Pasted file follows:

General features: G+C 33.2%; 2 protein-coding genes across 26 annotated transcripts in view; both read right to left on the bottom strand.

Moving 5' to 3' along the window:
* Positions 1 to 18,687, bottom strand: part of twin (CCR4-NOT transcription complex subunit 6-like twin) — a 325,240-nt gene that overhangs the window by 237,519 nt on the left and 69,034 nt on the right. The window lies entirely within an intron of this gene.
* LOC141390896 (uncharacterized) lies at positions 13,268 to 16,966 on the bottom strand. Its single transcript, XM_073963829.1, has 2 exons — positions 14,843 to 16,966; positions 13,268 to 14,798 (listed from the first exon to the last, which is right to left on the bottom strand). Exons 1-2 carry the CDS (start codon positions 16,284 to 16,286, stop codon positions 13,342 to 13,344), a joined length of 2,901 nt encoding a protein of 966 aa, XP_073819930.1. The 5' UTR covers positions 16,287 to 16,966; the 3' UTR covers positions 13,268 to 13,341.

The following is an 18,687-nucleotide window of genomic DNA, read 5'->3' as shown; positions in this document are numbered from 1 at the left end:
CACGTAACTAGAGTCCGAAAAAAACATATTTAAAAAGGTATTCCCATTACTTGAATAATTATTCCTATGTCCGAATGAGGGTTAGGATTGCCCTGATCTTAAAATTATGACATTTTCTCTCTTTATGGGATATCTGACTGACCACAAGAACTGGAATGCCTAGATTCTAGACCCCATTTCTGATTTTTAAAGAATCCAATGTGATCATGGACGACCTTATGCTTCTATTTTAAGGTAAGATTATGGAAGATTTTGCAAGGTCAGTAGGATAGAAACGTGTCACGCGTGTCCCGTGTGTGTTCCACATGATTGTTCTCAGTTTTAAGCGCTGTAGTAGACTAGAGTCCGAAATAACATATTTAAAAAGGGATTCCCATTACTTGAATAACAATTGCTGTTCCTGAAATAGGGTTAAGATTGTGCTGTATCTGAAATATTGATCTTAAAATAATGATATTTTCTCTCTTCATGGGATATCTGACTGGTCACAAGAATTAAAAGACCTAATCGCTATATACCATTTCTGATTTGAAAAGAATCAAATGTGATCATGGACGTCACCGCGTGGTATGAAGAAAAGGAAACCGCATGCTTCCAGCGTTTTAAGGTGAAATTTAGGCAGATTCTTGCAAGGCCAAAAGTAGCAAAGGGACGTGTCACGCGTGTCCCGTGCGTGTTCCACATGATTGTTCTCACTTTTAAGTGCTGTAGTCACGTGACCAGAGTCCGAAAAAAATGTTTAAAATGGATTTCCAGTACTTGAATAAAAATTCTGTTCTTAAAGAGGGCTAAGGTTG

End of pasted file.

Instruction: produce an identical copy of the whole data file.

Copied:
General features: G+C 33.2%; 2 protein-coding genes across 26 annotated transcripts in view; both read right to left on the bottom strand.

Moving 5' to 3' along the window:
* Positions 1 to 18,687, bottom strand: part of twin (CCR4-NOT transcription complex subunit 6-like twin) — a 325,240-nt gene that overhangs the window by 237,519 nt on the left and 69,034 nt on the right. The window lies entirely within an intron of this gene.
* LOC141390896 (uncharacterized) lies at positions 13,268 to 16,966 on the bottom strand. Its single transcript, XM_073963829.1, has 2 exons — positions 14,843 to 16,966; positions 13,268 to 14,798 (listed from the first exon to the last, which is right to left on the bottom strand). Exons 1-2 carry the CDS (start codon positions 16,284 to 16,286, stop codon positions 13,342 to 13,344), a joined length of 2,901 nt encoding a protein of 966 aa, XP_073819930.1. The 5' UTR covers positions 16,287 to 16,966; the 3' UTR covers positions 13,268 to 13,341.

The following is an 18,687-nucleotide window of genomic DNA, read 5'->3' as shown; positions in this document are numbered from 1 at the left end:
CACGTAACTAGAGTCCGAAAAAAACATATTTAAAAAGGTATTCCCATTACTTGAATAATTATTCCTATGTCCGAATGAGGGTTAGGATTGCCCTGATCTTAAAATTATGACATTTTCTCTCTTTATGGGATATCTGACTGACCACAAGAACTGGAATGCCTAGATTCTAGACCCCATTTCTGATTTTTAAAGAATCCAATGTGATCATGGACGACCTTATGCTTCTATTTTAAGGTAAGATTATGGAAGATTTTGCAAGGTCAGTAGGATAGAAACGTGTCACGCGTGTCCCGTGTGTGTTCCACATGATTGTTCTCAGTTTTAAGCGCTGTAGTAGACTAGAGTCCGAAATAACATATTTAAAAAGGGATTCCCATTACTTGAATAACAATTGCTGTTCCTGAAATAGGGTTAAGATTGTGCTGTATCTGAAATATTGATCTTAAAATAATGATATTTTCTCTCTTCATGGGATATCTGACTGGTCACAAGAATTAAAAGACCTAATCGCTATATACCATTTCTGATTTGAAAAGAATCAAATGTGATCATGGACGTCACCGCGTGGTATGAAGAAAAGGAAACCGCATGCTTCCAGCGTTTTAAGGTGAAATTTAGGCAGATTCTTGCAAGGCCAAAAGTAGCAAAGGGACGTGTCACGCGTGTCCCGTGCGTGTTCCACATGATTGTTCTCACTTTTAAGTGCTGTAGTCACGTGACCAGAGTCCGAAAAAAATGTTTAAAATGGATTTCCAGTACTTGAATAAAAATTCTGTTCTTAAAGAGGGCTAAGGTTG